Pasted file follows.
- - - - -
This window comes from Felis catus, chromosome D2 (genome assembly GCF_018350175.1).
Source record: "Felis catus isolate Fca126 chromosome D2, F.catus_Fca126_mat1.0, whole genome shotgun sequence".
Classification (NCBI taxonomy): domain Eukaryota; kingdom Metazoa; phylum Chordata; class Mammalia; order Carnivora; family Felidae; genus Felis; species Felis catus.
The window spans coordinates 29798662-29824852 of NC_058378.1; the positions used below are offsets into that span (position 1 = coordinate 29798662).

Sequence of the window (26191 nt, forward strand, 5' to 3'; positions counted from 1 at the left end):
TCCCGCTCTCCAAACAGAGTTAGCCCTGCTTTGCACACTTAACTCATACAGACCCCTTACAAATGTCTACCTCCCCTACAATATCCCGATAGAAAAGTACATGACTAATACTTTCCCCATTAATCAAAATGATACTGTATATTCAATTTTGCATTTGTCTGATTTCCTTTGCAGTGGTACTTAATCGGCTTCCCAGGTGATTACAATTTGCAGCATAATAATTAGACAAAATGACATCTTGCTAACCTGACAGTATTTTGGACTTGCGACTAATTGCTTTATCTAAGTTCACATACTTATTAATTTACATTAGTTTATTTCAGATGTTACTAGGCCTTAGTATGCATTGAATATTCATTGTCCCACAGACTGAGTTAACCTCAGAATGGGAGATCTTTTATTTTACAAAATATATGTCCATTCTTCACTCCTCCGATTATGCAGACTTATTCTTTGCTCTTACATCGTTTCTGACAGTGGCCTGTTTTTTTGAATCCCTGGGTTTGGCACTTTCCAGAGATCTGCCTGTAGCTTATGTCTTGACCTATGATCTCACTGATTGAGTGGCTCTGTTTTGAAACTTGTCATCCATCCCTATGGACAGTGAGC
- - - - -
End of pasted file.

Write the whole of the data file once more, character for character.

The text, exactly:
This window comes from Felis catus, chromosome D2 (genome assembly GCF_018350175.1).
Source record: "Felis catus isolate Fca126 chromosome D2, F.catus_Fca126_mat1.0, whole genome shotgun sequence".
Classification (NCBI taxonomy): domain Eukaryota; kingdom Metazoa; phylum Chordata; class Mammalia; order Carnivora; family Felidae; genus Felis; species Felis catus.
The window spans coordinates 29798662-29824852 of NC_058378.1; the positions used below are offsets into that span (position 1 = coordinate 29798662).

Sequence of the window (26191 nt, forward strand, 5' to 3'; positions counted from 1 at the left end):
TCCCGCTCTCCAAACAGAGTTAGCCCTGCTTTGCACACTTAACTCATACAGACCCCTTACAAATGTCTACCTCCCCTACAATATCCCGATAGAAAAGTACATGACTAATACTTTCCCCATTAATCAAAATGATACTGTATATTCAATTTTGCATTTGTCTGATTTCCTTTGCAGTGGTACTTAATCGGCTTCCCAGGTGATTACAATTTGCAGCATAATAATTAGACAAAATGACATCTTGCTAACCTGACAGTATTTTGGACTTGCGACTAATTGCTTTATCTAAGTTCACATACTTATTAATTTACATTAGTTTATTTCAGATGTTACTAGGCCTTAGTATGCATTGAATATTCATTGTCCCACAGACTGAGTTAACCTCAGAATGGGAGATCTTTTATTTTACAAAATATATGTCCATTCTTCACTCCTCCGATTATGCAGACTTATTCTTTGCTCTTACATCGTTTCTGACAGTGGCCTGTTTTTTTGAATCCCTGGGTTTGGCACTTTCCAGAGATCTGCCTGTAGCTTATGTCTTGACCTATGATCTCACTGATTGAGTGGCTCTGTTTTGAAACTTGTCATCCATCCCTATGGACAGTGAGC